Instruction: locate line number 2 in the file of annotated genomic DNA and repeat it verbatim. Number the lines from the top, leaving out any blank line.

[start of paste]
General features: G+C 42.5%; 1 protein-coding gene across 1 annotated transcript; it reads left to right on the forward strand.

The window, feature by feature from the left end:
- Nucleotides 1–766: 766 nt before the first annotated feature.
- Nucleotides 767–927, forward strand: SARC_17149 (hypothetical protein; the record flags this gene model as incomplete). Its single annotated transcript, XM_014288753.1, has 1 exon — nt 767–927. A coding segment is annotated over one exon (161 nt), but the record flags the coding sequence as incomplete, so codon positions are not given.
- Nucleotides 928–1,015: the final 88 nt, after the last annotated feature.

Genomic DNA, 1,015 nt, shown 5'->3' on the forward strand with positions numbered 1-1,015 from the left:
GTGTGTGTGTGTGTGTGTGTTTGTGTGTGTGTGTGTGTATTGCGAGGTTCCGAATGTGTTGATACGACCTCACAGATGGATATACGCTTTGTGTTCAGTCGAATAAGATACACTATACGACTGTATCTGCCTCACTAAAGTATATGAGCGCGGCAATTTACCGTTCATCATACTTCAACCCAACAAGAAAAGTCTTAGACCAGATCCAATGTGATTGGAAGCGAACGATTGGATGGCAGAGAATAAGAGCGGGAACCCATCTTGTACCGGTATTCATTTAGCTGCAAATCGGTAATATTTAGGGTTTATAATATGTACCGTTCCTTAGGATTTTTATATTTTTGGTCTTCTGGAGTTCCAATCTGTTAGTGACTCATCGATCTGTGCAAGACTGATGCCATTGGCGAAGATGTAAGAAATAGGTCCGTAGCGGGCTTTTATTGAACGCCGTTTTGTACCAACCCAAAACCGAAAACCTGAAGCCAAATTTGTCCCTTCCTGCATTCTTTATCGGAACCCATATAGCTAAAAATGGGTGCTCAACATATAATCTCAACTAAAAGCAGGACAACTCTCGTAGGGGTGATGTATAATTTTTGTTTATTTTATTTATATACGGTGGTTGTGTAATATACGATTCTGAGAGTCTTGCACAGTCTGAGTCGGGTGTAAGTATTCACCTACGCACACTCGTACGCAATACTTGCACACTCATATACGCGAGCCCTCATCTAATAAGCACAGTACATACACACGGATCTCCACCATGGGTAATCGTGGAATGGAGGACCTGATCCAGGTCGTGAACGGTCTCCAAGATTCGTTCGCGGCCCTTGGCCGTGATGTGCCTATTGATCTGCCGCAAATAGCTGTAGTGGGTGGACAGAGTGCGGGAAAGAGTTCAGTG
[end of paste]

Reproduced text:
The window, feature by feature from the left end: